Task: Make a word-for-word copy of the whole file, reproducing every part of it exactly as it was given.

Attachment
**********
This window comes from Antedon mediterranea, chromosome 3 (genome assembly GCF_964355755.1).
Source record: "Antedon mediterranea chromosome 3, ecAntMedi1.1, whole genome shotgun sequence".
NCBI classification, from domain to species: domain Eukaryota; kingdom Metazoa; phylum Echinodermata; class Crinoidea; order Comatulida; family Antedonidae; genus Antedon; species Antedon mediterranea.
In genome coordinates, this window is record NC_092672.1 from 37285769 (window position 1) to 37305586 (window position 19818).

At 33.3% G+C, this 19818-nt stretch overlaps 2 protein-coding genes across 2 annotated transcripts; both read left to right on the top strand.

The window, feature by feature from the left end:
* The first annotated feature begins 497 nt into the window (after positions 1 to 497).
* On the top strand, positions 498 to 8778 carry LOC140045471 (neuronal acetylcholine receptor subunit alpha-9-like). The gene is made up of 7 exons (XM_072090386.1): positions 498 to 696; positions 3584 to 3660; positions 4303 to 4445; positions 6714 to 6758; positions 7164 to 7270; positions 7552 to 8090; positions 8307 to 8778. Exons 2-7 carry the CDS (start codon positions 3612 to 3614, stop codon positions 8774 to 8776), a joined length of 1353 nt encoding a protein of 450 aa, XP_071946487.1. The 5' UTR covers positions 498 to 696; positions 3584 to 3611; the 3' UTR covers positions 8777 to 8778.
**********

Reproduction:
This window comes from Antedon mediterranea, chromosome 3 (genome assembly GCF_964355755.1).
Source record: "Antedon mediterranea chromosome 3, ecAntMedi1.1, whole genome shotgun sequence".
NCBI classification, from domain to species: domain Eukaryota; kingdom Metazoa; phylum Echinodermata; class Crinoidea; order Comatulida; family Antedonidae; genus Antedon; species Antedon mediterranea.
In genome coordinates, this window is record NC_092672.1 from 37285769 (window position 1) to 37305586 (window position 19818).

At 33.3% G+C, this 19818-nt stretch overlaps 2 protein-coding genes across 2 annotated transcripts; both read left to right on the top strand.

The window, feature by feature from the left end:
* The first annotated feature begins 497 nt into the window (after positions 1 to 497).
* On the top strand, positions 498 to 8778 carry LOC140045471 (neuronal acetylcholine receptor subunit alpha-9-like). The gene is made up of 7 exons (XM_072090386.1): positions 498 to 696; positions 3584 to 3660; positions 4303 to 4445; positions 6714 to 6758; positions 7164 to 7270; positions 7552 to 8090; positions 8307 to 8778. Exons 2-7 carry the CDS (start codon positions 3612 to 3614, stop codon positions 8774 to 8776), a joined length of 1353 nt encoding a protein of 450 aa, XP_071946487.1. The 5' UTR covers positions 498 to 696; positions 3584 to 3611; the 3' UTR covers positions 8777 to 8778.